Vaccines for Palliative & Hospice Patients
Vaccines play a key role in preventing serious illness over the course of our lives. This remains true in our senior years – including when facing a chronic or terminal illness.
Most people began receiving vaccinations as children to prevent illnesses including diphtheria, measles, mumps, polio, smallpox, tetanus, and whooping cough. Over the years, others were developed including vaccines to prevent hepatitis A and B, influenza, and chicken pox. Thanks to these vaccines, smallpox has been eradicated and polio is no longer in transmission in the United States.
Over time, the immunity from these vaccines can wear off and require a booster. Older adults and those with a compromised immune system also find themselves at a much higher risk for complications if they contract a vaccine-preventable illness. Even when receiving hospice or palliative care, certain vaccines may be beneficial in preventing additional illness.
Vaccines for Hospice Patients
The goal of hospice care is to give patients the highest possible quality of life for the remainder of their lives. There are two vaccines for hospice patients that can help with this.
The influenza vaccine can help hospice patients by preventing the flu from shortening their lives and providing great discomfort. There is no risk of contracting the flu from the influenza vaccine, but it can reduce the risk of flu-related complications and even death.
If a patient has a documented history of pneumonia, the hospice team may also recommend the pneumococcal vaccine. The vaccine will help protect the patient from 13 types of pneumococcal bacteria that cause serious infections in adults and children including pneumonia, septicaemia, and meningitis. It can also help prevent ear infections and pneumonia caused by those bacteria.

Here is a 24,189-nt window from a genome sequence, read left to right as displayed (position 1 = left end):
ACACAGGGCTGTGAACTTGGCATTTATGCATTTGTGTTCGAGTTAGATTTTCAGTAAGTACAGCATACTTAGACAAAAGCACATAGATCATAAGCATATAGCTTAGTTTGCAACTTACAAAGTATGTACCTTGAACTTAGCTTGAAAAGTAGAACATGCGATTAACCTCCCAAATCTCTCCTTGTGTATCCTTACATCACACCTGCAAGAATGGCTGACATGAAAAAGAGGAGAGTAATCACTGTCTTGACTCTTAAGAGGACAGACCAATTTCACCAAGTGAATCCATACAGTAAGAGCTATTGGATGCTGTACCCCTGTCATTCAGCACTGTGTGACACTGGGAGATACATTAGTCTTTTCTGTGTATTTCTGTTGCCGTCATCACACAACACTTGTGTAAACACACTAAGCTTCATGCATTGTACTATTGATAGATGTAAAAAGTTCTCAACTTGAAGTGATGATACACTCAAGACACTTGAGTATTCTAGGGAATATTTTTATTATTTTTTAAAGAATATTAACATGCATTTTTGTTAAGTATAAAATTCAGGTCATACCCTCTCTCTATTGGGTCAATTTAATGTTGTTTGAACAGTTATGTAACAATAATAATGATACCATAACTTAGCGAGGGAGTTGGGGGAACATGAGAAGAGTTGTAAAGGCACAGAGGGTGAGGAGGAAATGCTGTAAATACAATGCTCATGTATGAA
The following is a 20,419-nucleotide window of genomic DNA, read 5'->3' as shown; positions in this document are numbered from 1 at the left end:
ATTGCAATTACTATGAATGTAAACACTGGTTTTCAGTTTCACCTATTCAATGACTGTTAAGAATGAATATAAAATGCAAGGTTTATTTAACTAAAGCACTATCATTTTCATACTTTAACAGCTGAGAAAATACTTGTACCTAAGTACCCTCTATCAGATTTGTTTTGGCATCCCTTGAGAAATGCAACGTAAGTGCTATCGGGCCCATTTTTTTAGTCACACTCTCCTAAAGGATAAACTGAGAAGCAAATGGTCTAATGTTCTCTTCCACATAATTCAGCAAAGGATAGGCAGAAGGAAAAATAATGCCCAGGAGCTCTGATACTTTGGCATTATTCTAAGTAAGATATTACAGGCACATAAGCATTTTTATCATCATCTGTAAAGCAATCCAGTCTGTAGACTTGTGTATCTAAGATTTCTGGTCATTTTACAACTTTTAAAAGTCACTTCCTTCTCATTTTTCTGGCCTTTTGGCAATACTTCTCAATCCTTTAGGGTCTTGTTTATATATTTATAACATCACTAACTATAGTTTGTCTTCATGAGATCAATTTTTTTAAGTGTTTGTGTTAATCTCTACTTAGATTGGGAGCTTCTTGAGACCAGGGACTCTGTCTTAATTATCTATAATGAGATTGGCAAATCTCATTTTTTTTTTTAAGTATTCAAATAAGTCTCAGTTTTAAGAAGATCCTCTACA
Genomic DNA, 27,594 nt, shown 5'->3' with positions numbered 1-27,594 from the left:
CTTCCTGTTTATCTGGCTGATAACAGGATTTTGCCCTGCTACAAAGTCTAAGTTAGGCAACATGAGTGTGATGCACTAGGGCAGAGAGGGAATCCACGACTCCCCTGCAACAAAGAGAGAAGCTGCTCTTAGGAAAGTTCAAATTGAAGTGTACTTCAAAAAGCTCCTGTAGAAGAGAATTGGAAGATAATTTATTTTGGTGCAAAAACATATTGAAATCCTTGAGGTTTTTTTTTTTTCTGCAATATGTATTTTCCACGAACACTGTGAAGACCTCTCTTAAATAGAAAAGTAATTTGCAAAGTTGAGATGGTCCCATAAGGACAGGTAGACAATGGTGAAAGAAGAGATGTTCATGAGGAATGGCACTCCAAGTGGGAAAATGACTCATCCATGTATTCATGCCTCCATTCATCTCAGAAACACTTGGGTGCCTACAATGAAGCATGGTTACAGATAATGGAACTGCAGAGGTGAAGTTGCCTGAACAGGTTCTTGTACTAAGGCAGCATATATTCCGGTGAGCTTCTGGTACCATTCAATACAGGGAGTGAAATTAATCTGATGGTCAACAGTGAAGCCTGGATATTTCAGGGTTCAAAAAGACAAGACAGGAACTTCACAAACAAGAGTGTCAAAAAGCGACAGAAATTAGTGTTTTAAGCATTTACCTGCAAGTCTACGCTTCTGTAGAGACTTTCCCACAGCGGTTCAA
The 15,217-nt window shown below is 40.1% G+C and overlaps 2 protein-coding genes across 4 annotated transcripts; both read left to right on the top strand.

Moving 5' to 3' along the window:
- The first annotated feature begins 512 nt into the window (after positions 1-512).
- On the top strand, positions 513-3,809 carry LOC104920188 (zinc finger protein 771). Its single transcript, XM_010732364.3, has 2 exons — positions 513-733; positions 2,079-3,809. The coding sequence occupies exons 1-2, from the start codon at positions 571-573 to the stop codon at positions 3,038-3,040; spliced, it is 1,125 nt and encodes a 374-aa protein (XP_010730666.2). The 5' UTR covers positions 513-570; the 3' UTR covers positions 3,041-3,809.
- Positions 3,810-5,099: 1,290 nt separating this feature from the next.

Vaccines for Palliative Care Patients
In addition to the influenza and pneumococcal vaccines, a palliative care patient’s primary physician may recommend a few more vaccinations that are common for adults. Here are a few vaccines for palliative patients that they may recommend.
Tetanus, Diphtheria, Pertussis
Commonly referred to as Tdap, this combination vaccine protects against tetanus, diphtheria, and pertussis (whooping cough). Most adults will have received this vaccine, but the Tdap vaccination requires a booster every ten years to continue to provide adequate protection against tetanus and diphtheria.
The Zoster vaccine protects adults against shingles. Shingles is a common disease that presents with a painful rash and blisters. It can also cause fever, headache, chills, and upset stomach. It is recommended for adults age 50 and older if they have already had shingles or if they are not sure if they’ve had chickenpox. If you have never had chickenpox or received a chickenpox vaccine, your physician may recommend the varicella vaccine instead which is designed to prevent chickenpox.
In cases where your primary physician feels you are at an increased risk for Hepatitis A, Hepatitis B, or meningococcal disease, they may recommend additional vaccines for prevention. Hepatitis A is typically spread by contaminated food or water. Hepatitis B is a liver infection that is spread via blood or other body fluids. Meningococcal is very rare in the United States, but the vaccine may be recommended if your doctor believes you are at higher risk due to a complement component deficiency, travel, or if their spleen has been removed.
Speak to your doctor if you have questions or concerns about vaccination recommendations. They can provide more information about the benefits and possible side effects.
To learn more about the services Crossroads Hospice & Palliative Care provides to patients, please call 1-888-564-3405.
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